I got to go home over Thanksgiving. I had a week to show my son around my hometown, hunt, spend time with family, and hike. Hunter has been there back in February but that was a quick trip and we didn’t do a lot of exploring.
I should have planned two weeks. However, we got a lot of things accomplished.
I got my deer. I spent time with mom and dad. Hunter became best buddies with grandpa and got to cuddle with grandma.
We only got to do a short hike.
That was okay though– a perfect Day Hike and Baby Wipes post. Other than my hiking buddy, Hunter, who was bored with me taking photos and wanted me to keep moving. So he pulled my hair until I started hiking again.
It’s a great motivator.
We also took the hike a little later and the day. He was worried we weren’t going to make it back for dinner in time. Even though I brought snacks galore for him.
I originally planned on hitting up the Ozark Trail at Rocky Creek but time got away from me. I wanted to deer hunt while I was home. I hunt for food– I like knowing were it comes from, what it was fed, and using all I can. Plus, I can stock my freezer for a while, even with the two bottomless pits in the house.
I had a cabin, Scenic River Cabins (awesome place to stay), that was right down the road from Big Spring. Ozark National Scenic Riverways keeps a nice trail and frankly I was feeling nostalgic for my early seasonal ranger days.
I worked the Big Spring District as a seasonal ranger from 2008 until 2014. It was my first park! I loved it because it was home and I could work weekends in the late spring and early fall while I was in college at Arkansas State University. It worked out really well. As a summer seasonal, you usually only work 3-5 months (if you’re lucky) or 1,039 hours.
I miss the Current River and Big Spring. I had a lot of firsts at Big Spring. From school events to leading National Park Service events, plus senior photos.
I hiked a lot there. Both as a kid, before I even had an inkling what a park ranger was, and as a park ranger.
The hike I took last week was a little bittersweet. Things have changed but it still seems the same, at least there at the spring. Sure there is a little more erosion than when I was there but that’s normal.
The old heritage cabin was gone, I did a lot of events in that cabin. I gave so many programs at the Big Spring Amphitheater– it’s gone too. Water changes a lot, especially during the spring floods.
Growing up in this part of the Ozarks you learn to respect the power of water. Especially, in creeks and rivers. It probably wouldn’t be bad to fear the water a little too.
We have incredible, and destructive, flash floods. One of the worst hit the town of Van Buren in 2017. While Fremont is my “hometown,” Van Buren is where I went to school, worked, and grew up, plus most people know or have an idea of the town. I had moved to Nebraska by 2017 but I still felt the pain. The river crested at 37 feet, flooding most of the town. It surpassed the previous record flood by eight feet–in 1904 it crested at 29 feet.
I grew up on Pike Creek, it’s a dry creek most of the year but in the spring you see a raging river almost. The water in the narrow draws has enough power to push trees, upright sometimes, down the channel to the Current River.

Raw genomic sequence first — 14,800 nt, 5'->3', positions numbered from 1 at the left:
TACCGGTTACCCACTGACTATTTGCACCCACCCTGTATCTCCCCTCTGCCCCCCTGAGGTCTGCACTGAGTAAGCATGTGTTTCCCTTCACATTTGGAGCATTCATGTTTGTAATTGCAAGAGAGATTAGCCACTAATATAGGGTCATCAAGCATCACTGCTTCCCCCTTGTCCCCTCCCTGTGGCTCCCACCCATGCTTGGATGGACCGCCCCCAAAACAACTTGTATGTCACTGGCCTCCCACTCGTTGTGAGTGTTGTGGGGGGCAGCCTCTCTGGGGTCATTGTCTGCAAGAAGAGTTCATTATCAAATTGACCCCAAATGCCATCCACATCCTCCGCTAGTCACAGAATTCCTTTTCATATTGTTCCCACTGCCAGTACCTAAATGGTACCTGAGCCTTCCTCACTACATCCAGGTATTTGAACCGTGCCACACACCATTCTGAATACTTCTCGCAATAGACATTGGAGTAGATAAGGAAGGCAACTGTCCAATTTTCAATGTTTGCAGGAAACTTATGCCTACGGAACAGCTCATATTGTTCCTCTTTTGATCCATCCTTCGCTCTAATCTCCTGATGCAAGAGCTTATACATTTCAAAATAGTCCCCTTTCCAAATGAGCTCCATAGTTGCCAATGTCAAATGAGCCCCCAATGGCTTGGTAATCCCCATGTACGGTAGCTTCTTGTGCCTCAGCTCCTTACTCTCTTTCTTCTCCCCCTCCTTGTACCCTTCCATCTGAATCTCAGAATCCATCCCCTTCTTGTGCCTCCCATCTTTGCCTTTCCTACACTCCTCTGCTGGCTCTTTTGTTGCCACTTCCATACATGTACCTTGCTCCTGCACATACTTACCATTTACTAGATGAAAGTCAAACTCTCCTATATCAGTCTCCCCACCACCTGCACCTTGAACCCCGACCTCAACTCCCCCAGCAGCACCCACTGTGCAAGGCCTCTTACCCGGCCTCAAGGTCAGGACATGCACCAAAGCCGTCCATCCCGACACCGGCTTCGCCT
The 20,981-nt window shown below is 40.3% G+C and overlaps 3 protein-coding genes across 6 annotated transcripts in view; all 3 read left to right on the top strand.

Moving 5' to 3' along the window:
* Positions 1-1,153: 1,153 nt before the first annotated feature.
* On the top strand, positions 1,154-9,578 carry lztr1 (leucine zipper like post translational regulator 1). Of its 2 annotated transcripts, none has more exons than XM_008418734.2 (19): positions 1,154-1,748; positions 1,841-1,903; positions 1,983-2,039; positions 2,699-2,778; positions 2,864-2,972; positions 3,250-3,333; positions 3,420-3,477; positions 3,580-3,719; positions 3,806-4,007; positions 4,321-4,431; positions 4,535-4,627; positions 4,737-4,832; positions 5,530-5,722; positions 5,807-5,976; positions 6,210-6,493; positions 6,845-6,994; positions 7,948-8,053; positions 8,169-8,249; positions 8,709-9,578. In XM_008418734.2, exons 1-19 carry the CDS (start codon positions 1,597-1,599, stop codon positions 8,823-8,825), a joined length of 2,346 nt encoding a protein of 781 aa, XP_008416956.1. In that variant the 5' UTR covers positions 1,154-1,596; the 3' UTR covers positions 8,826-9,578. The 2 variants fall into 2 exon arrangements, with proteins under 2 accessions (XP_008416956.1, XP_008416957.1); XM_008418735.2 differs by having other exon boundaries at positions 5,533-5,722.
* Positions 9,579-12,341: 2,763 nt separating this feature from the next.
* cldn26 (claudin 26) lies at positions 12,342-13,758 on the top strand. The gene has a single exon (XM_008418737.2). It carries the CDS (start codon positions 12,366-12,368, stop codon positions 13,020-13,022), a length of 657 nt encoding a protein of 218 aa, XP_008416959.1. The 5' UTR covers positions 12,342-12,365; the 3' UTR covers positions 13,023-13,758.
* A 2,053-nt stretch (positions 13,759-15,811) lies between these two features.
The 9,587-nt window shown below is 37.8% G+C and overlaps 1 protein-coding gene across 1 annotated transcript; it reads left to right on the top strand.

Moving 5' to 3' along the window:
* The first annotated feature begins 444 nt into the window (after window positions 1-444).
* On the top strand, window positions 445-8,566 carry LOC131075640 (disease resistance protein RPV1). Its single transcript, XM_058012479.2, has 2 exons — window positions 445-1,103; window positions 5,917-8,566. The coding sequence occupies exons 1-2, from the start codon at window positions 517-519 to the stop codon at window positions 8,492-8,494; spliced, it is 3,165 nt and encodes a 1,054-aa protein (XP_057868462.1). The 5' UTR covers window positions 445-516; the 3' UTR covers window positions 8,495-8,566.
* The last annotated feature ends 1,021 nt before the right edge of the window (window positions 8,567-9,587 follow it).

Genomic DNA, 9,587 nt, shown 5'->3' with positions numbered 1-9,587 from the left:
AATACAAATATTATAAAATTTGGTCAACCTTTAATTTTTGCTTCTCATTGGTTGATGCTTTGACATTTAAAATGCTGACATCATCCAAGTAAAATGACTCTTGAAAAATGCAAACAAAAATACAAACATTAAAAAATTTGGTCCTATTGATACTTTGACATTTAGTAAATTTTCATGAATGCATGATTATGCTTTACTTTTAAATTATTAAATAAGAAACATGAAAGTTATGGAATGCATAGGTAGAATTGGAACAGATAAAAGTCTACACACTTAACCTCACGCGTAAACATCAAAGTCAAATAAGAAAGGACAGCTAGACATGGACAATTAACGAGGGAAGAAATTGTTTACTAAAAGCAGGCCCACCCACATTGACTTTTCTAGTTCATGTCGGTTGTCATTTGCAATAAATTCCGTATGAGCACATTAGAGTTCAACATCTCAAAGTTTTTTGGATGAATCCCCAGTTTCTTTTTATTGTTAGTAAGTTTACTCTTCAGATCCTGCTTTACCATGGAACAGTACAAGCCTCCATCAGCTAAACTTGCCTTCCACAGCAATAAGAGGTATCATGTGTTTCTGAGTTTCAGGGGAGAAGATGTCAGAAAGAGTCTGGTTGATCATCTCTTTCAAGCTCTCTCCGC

I gave a lot of talks about how Big Spring puts out a lot of water (286 million gallons a day) and how during flooding conditions it puts out even more. It’s impressive.
So impressive in fact that it’s the largest spring in the state of Missouri and third largest (or largest depending on drought/rain conditions) in the USA. Idaho’s Snake River Spring Complex and Florida’s Silver Spring, being the other two contenders.
The trail system is nice, when the NPS isn’t working on rebuilding bathrooms and pavilions, it connects the spring to the campground, the Big Spring Lodge (currently closed for renovations), and the group campground. It occasionally has trees across the trail, between that and the hills you can get quite the workout.
I miss those hills. I also miss endless trees.
Don’t get me wrong, I love my adopted prairie home. However, I’m a ridge runner and miss where I grew up.
I need to get my act together and go home more. It’s a 13 hour drive, now a little longer with the little man.
It was a tough trip– Wade had to work, so it was a semi-solo adventure. Hunter hated being stuck in his car seat and I couldn’t do the drive in one long jaunt like I normally do. Mainly, because my son can imitate a banshee quite well. I split the drive up and back into two days with lots of stops so little man could be free. I pushed for 7 hours on average the first day (same going back) and then 4-5 the second day. It worked really well.
The first night on the way to Missouri, I made it to the outskirts of Kansas City. Once we stopped at the motel I pulled him out and he was so happy. I got the key and found out it was on the other side of the building from where I parked. I had to put him back in the car seat. He screamed so loud I was worried the cops would be called.
They weren’t but I did get some stares.
He cheered up once I sat him down on the floor in the room and he could go where he wanted.
He did the same thing once we made it to Grandma and Grandpa’s.
I still need to figure out how I’m going to do some hiking trips in Yellowstone and Rocky Mountains with Hunter. While those drives won’t be as long, I still need to plan better.
I’m excited for some more semi-solo adventures with my little dude– we’ll save the long trips for when dad can tag along for the drive though!